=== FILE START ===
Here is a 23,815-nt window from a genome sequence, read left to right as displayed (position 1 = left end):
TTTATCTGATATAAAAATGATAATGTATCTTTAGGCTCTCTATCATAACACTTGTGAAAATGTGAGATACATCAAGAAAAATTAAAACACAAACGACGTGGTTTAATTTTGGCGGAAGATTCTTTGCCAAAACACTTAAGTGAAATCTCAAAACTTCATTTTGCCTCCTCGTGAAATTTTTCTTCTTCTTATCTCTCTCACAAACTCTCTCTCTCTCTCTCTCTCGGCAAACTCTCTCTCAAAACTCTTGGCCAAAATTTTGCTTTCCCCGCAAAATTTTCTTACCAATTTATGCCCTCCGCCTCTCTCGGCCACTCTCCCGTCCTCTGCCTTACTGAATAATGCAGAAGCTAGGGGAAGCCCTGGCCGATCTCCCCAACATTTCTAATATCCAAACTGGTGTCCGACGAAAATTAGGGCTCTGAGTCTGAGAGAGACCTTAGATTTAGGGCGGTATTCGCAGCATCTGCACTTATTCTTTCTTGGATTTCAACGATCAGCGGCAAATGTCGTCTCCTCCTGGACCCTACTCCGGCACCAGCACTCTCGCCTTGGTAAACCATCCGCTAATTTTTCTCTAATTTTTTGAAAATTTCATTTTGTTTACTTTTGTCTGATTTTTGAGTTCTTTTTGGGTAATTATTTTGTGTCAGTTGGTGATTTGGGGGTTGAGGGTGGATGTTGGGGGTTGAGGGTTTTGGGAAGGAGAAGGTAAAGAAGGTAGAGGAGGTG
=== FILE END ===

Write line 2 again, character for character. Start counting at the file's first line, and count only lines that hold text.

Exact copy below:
TTTATCTGATATAAAAATGATAATGTATCTTTAGGCTCTCTATCATAACACTTGTGAAAATGTGAGATACATCAAGAAAAATTAAAACACAAACGACGTGGTTTAATTTTGGCGGAAGATTCTTTGCCAAAACACTTAAGTGAAATCTCAAAACTTCATTTTGCCTCCTCGTGAAATTTTTCTTCTTCTTATCTCTCTCACAAACTCTCTCTCTCTCTCTCTCTCGGCAAACTCTCTCTCAAAACTCTTGGCCAAAATTTTGCTTTCCCCGCAAAATTTTCTTACCAATTTATGCCCTCCGCCTCTCTCGGCCACTCTCCCGTCCTCTGCCTTACTGAATAATGCAGAAGCTAGGGGAAGCCCTGGCCGATCTCCCCAACATTTCTAATATCCAAACTGGTGTCCGACGAAAATTAGGGCTCTGAGTCTGAGAGAGACCTTAGATTTAGGGCGGTATTCGCAGCATCTGCACTTATTCTTTCTTGGATTTCAACGATCAGCGGCAAATGTCGTCTCCTCCTGGACCCTACTCCGGCACCAGCACTCTCGCCTTGGTAAACCATCCGCTAATTTTTCTCTAATTTTTTGAAAATTTCATTTTGTTTACTTTTGTCTGATTTTTGAGTTCTTTTTGGGTAATTATTTTGTGTCAGTTGGTGATTTGGGGGTTGAGGGTGGATGTTGGGGGTTGAGGGTTTTGGGAAGGAGAAGGTAAAGAAGGTAGAGGAGGTG